I am truly honored to write my first book review on such a phenomenal book!
The book is called...
"Ten Powerful Things to Say to Your Kids" By: Paul Axtell
I have mowed over and over in my mind on how to review this book.
I don't want to give too much away because its definitely worth the read.
The first thing I decided to do was try out some of the phrases and advice that the author Paul wrote about in his book. I have the perfect family of test subjects. Teens that I have been having a hard time understanding lately, and a 6 year old that is full of intellectual energy, and a husband that is a words person.
I began by starting my experiment with chapter ONE... "I like you"
One day after my 12 year old son had came home from school with tears streaming down his face because his sister and him had been bickering about something, and it had ended in a rash spouting of yelling at each other with his sister calling him names. (After I had a conversation with his sister about the effects of words on her brother, and they had properly worked out the issue with each other) I noticed how my son had smoothed out the situation calmly even when he was hurt. I pulled him aside and said simply, "Did you know that I really like you?" I then began to list the reasons why. Instantly his face lit up and he hugged me and said,"Thank you mommy." This is one example of using a simple phrase that makes a difference. And it was instant!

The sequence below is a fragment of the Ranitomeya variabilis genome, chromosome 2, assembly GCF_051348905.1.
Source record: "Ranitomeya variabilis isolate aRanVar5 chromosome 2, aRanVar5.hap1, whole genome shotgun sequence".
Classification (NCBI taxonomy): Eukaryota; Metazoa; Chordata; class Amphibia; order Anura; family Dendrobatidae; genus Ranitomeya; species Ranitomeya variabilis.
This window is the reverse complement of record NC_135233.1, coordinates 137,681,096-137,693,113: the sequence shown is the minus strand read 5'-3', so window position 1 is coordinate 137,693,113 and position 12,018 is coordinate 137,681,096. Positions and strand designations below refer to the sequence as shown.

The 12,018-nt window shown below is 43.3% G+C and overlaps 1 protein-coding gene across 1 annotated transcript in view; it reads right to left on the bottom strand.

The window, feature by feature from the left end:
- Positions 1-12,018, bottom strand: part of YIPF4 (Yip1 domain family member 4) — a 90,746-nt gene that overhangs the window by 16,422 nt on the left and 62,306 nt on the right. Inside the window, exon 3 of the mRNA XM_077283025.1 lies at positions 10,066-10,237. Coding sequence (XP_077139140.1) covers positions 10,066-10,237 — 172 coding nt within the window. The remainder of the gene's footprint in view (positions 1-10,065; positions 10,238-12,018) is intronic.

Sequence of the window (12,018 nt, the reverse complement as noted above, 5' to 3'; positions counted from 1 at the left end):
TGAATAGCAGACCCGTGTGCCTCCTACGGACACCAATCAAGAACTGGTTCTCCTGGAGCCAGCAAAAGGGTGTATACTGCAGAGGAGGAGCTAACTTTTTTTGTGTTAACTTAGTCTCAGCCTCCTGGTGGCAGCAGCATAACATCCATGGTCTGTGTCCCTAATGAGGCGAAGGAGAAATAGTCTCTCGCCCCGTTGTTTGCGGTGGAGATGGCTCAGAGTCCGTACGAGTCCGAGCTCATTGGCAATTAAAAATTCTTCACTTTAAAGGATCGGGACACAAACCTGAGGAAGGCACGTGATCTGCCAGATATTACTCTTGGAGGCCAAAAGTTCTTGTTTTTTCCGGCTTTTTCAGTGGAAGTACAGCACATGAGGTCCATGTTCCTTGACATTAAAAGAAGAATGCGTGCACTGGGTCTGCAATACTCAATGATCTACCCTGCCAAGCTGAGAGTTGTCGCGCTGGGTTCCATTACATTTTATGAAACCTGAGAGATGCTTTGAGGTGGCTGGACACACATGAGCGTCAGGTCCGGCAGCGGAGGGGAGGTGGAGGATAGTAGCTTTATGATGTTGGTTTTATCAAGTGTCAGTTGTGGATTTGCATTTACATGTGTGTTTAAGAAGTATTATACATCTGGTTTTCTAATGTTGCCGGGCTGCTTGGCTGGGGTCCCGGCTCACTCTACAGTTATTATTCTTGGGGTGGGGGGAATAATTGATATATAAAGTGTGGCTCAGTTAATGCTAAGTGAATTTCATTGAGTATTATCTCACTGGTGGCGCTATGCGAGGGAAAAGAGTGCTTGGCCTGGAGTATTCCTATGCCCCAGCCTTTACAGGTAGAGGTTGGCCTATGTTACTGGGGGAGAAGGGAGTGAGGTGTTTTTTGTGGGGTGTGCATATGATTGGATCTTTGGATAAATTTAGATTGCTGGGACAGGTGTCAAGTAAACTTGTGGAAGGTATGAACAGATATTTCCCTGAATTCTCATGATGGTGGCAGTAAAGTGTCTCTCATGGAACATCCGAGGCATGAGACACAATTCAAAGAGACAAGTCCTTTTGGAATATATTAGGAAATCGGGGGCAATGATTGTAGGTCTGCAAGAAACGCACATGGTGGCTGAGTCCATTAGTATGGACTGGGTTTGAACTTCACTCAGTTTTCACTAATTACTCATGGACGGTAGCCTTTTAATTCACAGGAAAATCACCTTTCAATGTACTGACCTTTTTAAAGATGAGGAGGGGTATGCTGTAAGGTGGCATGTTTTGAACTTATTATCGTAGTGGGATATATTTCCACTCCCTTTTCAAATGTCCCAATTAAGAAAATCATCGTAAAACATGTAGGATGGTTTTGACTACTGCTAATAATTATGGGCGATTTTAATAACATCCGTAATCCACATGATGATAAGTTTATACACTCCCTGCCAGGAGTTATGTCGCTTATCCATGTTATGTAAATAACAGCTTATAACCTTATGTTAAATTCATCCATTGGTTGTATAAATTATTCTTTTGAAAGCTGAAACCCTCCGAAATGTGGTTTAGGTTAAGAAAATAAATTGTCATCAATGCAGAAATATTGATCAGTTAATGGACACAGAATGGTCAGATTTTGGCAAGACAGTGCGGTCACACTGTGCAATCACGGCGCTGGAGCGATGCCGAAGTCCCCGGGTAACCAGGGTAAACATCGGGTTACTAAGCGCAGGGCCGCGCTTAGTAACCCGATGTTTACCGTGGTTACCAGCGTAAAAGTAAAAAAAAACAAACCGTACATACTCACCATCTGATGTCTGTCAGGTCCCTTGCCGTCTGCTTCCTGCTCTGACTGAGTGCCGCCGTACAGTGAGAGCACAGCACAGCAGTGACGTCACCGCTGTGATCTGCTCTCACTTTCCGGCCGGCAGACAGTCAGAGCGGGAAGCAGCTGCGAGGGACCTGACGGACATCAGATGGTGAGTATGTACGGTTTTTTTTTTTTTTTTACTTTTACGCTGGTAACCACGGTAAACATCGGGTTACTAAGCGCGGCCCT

In the book Paul Axtell explains that "I like you." "This is a different statement from.. I love you. This statement says, I like who you are as a person. Use them both."
(excerpt from chapter one)
"So you know all the reasons to tell your kids you love them. You might wonder, then, why you need to say I like you. Well, this is different then love. Love is unconditional. You love them just because they are your children and it will never change, no matter what happens. Saying I like who you are as a person lets your kids know that you admire and respect them. It means you like to be with them. It means you like who they are becoming as they grow up."
I was pleasantly surprised while reading this book, that the author had found the secret recipe to use when talking to teens. From the moment when I began to use some of the phrases and ideas from the book, I saw a positive and drastic change in the way my children communicated to me. And right away! His advice is so simple. One major quote that was only 3 pages in, slapped me back into reality and opened my eyes. This was something I already knew, but I needed to be reminded. And why shouldn't I be using this advice with my children? I think about this when I talk to adults.......
(excerpt from book)
"Think before you speak"
"Although everyone grows up knowing the basics of how to speak and listen, day-in an day-out many people simply don't think about their conversations-about what they say or how well they listen. And, like most things in life, when you stop thinking about what you are doing or saying, you lose your ability to be effective in the moment."
I realized with my teens that I needed to open up conversations by changing my wording just a little bit.
For example:(from the book)
Instead of ...."How was school today?"
Say: "Tell me about your day."
This simple change of moving some words around and just changing the way I phrase a sentence to my teens and my six year old, has made a huge impact. I am hearing complete details about my children's days now. Before they would simply answer in one word. "fine"